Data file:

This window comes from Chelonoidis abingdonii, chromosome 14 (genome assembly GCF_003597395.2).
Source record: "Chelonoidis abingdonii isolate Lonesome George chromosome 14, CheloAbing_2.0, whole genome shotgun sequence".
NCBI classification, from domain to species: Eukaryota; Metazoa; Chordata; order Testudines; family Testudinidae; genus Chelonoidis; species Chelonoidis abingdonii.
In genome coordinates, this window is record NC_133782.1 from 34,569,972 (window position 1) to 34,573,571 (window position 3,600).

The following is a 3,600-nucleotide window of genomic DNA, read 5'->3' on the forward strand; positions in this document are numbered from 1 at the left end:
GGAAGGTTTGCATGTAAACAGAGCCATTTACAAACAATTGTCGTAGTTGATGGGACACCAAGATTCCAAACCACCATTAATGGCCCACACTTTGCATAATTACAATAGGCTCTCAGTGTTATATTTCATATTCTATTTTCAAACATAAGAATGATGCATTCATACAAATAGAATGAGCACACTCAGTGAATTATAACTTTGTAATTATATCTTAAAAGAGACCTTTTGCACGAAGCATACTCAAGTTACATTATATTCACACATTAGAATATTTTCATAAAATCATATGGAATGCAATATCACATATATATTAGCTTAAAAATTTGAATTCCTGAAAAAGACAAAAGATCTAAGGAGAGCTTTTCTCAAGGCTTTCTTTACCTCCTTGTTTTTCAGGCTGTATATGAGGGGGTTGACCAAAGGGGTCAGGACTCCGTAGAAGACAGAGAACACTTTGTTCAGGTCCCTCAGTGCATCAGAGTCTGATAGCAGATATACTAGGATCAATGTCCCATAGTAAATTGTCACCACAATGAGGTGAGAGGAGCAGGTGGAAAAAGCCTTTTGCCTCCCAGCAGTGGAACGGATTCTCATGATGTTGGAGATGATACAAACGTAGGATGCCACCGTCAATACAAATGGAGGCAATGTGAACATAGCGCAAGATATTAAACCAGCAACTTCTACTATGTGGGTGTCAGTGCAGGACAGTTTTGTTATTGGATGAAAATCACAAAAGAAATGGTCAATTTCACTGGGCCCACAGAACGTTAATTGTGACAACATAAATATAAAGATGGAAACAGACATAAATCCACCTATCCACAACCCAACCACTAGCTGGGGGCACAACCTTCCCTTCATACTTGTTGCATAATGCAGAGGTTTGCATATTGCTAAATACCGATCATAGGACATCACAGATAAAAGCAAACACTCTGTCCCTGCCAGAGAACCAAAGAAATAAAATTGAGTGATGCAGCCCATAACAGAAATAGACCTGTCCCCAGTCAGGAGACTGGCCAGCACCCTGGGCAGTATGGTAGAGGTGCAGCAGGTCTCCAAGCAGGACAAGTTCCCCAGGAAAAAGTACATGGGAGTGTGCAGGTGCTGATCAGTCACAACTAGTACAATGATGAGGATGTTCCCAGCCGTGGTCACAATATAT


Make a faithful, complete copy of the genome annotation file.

This window comes from Chelonoidis abingdonii, chromosome 14 (genome assembly GCF_003597395.2).
Source record: "Chelonoidis abingdonii isolate Lonesome George chromosome 14, CheloAbing_2.0, whole genome shotgun sequence".
NCBI classification, from domain to species: Eukaryota; Metazoa; Chordata; order Testudines; family Testudinidae; genus Chelonoidis; species Chelonoidis abingdonii.
In genome coordinates, this window is record NC_133782.1 from 34,569,972 (window position 1) to 34,573,571 (window position 3,600).

The following is a 3,600-nucleotide window of genomic DNA, read 5'->3' on the forward strand; positions in this document are numbered from 1 at the left end:
GGAAGGTTTGCATGTAAACAGAGCCATTTACAAACAATTGTCGTAGTTGATGGGACACCAAGATTCCAAACCACCATTAATGGCCCACACTTTGCATAATTACAATAGGCTCTCAGTGTTATATTTCATATTCTATTTTCAAACATAAGAATGATGCATTCATACAAATAGAATGAGCACACTCAGTGAATTATAACTTTGTAATTATATCTTAAAAGAGACCTTTTGCACGAAGCATACTCAAGTTACATTATATTCACACATTAGAATATTTTCATAAAATCATATGGAATGCAATATCACATATATATTAGCTTAAAAATTTGAATTCCTGAAAAAGACAAAAGATCTAAGGAGAGCTTTTCTCAAGGCTTTCTTTACCTCCTTGTTTTTCAGGCTGTATATGAGGGGGTTGACCAAAGGGGTCAGGACTCCGTAGAAGACAGAGAACACTTTGTTCAGGTCCCTCAGTGCATCAGAGTCTGATAGCAGATATACTAGGATCAATGTCCCATAGTAAATTGTCACCACAATGAGGTGAGAGGAGCAGGTGGAAAAAGCCTTTTGCCTCCCAGCAGTGGAACGGATTCTCATGATGTTGGAGATGATACAAACGTAGGATGCCACCGTCAATACAAATGGAGGCAATGTGAACATAGCGCAAGATATTAAACCAGCAACTTCTACTATGTGGGTGTCAGTGCAGGACAGTTTTGTTATTGGATGAAAATCACAAAAGAAATGGTCAATTTCACTGGGCCCACAGAACGTTAATTGTGACAACATAAATATAAAGATGGAAACAGACATAAATCCACCTATCCACAACCCAACCACTAGCTGGGGGCACAACCTTCCCTTCATACTTGTTGCATAATGCAGAGGTTTGCATATTGCTAAATACCGATCATAGGACATCACAGATAAAAGCAAACACTCTGTCCCTGCCAGAGAACCAAAGAAATAAAATTGAGTGATGCAGCCCATAACAGAAATAGACCTGTCCCCAGTCAGGAGACTGGCCAGCACCCTGGGCAGTATGGTAGAGGTGCAGCAGGTCTCCAAGCAGGACAAGTTCCCCAGGAAAAAGTACATGGGAGTGTGCAGGTGCTGATCAGTCACAACTAGTACAATGATGAGGATGTTCCCAGCCGTGGTCACAATATAT